Friday Factoids

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From Washington, DC. Roll Call informs us,

“Top negotiators for President Joe Biden and Speaker Kevin McCarthy resumed talks Friday evening to lift the nation’s borrowing cap, ending a “pause” put in place hours earlier when Republicans expressed frustration with the White House position.

“After a nearly daylong setback, White House Counselor Steve Ricchetti, White House budget director Shalanda Young, Rep. Garret Graves, R-La., and House Financial Services Chairman Patrick T. McHenry, R-N.C., resumed talks at the Capitol shortly after 6 p.m.”

From the public health front —

  • Reuters reports
    • “The U.S. Centers for Disease Control and Prevention is urging people at high risk of mpox to get two doses of Bavarian Nordic’s (BAVA.CO) Jynneos vaccine, based on new evidence from a U.S. study showing that the regimen is more effective at preventing infection than one shot.
    • “The study, published on Thursday, offered some of the first evidence on the efficacy of the Jynneos vaccine, which was deployed last year during a global outbreak of mpox that affected more than 30,000 people in the United States.”
  • and
    • “A World Health Organization (WHO) advisory group on Thursday recommended that this year’s COVID-19 booster shots be updated to target one of the currently dominant XBB variants.
    • “New formulations should aim to produce antibody responses to the XBB.1.5 or XBB.1.16 variants, the advisory group said, adding that other formulations or platforms that achieve neutralizing antibody responses against XBB lineages could also be considered.
    • “The group suggested no longer including the original COVID-19 strain in future vaccines, based on data that the original virus no longer circulates in human beings and shots targeting the strain produce “undetectable or very low levels of neutralizing antibodies” against currently circulating variants.
    • “COVID-19 vaccine makers like Pfizer/BioNtech (PFE.N), , Moderna Inc (MRNA.O) and Novavax Inc (NVAX.O) are already developing versions of their respective vaccines targeting XBB.1.5 and other currently circulating strains.
    • “The U.S. Food and Drug Administration is also set to hold a meeting of outside experts in June to discuss the strain compositions of COVID-19 shots for later this year; vaccine manufacturers will be expected to update their shots once the strains are selected.”
  • CNBC reports
    • “NIH is enrolling patients in an early-stage clinical trial to test a universal flu vaccine based on mRNA technology.
    • “The technology is behind Moderna’s and Pfizer’s widely used Covid vaccines.
    • “Scientists hope the vaccine will protect against a wide variety of flu strains and provide long-term immunity so people do not have to receive a shot every year.” 
  • Health Payer Intelligence reminds us that the Affordable Care Act requires health plans to cover four categories of preventive services without cost-sharing when delivered in-network, not just U.S. Preventive Services Task Force Grades A and B recommendations. In addition,
    • “(1) Payers have to cover routine immunizations per the recommendations of the Advisory Committee on Immunization Practices (ACIP), a federal immunization committee. ACIP recommendations are finalized when adopted by the director of the Centers for Disease Control and Prevention (CDC). * * *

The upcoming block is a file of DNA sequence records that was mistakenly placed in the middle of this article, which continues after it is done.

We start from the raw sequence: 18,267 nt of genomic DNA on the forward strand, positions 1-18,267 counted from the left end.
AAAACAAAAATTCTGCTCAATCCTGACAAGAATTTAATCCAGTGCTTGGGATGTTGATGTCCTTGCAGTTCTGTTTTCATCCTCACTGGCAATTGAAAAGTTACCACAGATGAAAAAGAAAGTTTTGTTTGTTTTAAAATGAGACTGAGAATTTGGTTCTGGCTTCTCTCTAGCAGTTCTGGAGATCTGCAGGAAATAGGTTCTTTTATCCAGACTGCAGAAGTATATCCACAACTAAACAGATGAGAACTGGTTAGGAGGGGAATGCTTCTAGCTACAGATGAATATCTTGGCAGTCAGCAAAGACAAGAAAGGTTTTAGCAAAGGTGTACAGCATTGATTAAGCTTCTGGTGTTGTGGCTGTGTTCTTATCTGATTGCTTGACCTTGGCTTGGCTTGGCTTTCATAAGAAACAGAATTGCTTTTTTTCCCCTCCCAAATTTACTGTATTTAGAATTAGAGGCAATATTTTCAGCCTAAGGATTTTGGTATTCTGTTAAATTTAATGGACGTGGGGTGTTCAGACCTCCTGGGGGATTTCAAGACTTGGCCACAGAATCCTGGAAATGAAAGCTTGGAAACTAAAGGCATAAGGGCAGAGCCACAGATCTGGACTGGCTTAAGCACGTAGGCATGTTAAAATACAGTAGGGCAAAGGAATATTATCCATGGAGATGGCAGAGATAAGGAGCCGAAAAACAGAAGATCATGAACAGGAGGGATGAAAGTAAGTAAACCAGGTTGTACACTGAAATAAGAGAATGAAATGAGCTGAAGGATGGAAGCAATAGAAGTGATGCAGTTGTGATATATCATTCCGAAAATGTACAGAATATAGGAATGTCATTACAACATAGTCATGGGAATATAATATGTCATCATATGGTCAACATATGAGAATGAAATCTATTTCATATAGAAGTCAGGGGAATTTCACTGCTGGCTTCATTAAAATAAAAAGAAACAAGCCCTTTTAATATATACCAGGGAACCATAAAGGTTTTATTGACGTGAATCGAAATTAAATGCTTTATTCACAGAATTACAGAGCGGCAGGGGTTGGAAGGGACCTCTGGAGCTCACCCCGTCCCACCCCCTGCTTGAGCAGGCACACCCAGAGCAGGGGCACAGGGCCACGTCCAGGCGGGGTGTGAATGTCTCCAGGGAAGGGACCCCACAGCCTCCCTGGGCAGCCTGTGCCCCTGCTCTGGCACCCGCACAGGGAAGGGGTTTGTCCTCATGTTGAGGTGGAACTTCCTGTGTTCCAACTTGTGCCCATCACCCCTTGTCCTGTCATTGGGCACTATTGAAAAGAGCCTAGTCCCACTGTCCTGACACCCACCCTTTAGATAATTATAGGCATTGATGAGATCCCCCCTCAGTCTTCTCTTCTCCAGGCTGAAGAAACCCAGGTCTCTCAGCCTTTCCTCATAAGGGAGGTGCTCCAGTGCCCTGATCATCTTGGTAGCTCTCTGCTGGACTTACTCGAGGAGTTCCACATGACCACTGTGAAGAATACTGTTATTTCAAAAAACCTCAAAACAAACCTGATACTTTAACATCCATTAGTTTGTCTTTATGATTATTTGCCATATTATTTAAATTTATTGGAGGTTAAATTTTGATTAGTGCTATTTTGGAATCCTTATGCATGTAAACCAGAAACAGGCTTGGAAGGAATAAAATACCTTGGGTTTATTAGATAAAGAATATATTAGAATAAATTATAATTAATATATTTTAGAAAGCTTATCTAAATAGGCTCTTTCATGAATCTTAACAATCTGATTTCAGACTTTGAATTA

• “(2) The ACA rules around covering preventive care services for women are based on USPSTF and ACIP recommendations. But they also consider Health Resources and Services Administration (HRSA) guidelines, which draw from the Women’s Preventive Services Initiative (WPSI) standards. To comply with the requirements of preventive care services for women, payers must fully cover well-woman visits, breastfeeding support, and screening and counseling related to intimate partner violence and other conditions and circumstances. Contraceptives approved, granted, or cleared by the Food and Drug Administration (FDA) are also covered. * * *
    • “(3) ACA preventive care coverage also encompasses services for children. These requirements are based on HRSA’s Bright Futures Project. They include well-child visits, immunizations, screenings, behavioral and developmental assessments, and more. As of May 2023, the immunization list covered conditions including but not limited to HPV, hepatitis A and B, rubella, influenza, and tetanus.” * * *
  • The Department of Health and Human Services “and the non-profit organization Baby2Baby announced a new pilot program to distribute a one-time only Newborn Supply Kit made up of essential goods and critical maternal health items to new mothers and their infants. * * * HS and Baby2Baby will first distribute 3,000 of the Newborn Supply Kits across Arkansas, Louisiana, and New Mexico – three states experiencing deep levels of family poverty – via hospitals and community-based partner organizations. Any mother giving birth during pilot implementation at one of the partner sites will be eligible to receive a kit. * * * HHS also launched a new website,, that includes information across all Federal agencies for families on health, feeding, sleeping, child development and programmatic information.”

From the FDA front —

  • Biopharma Dive tells us
    • “A panel of Food and Drug Administration advisers on Thursday backed maternal use of Pfizer’s RSV vaccine for protecting young infants, but recommended its early use be closely monitored to confirm study safety data.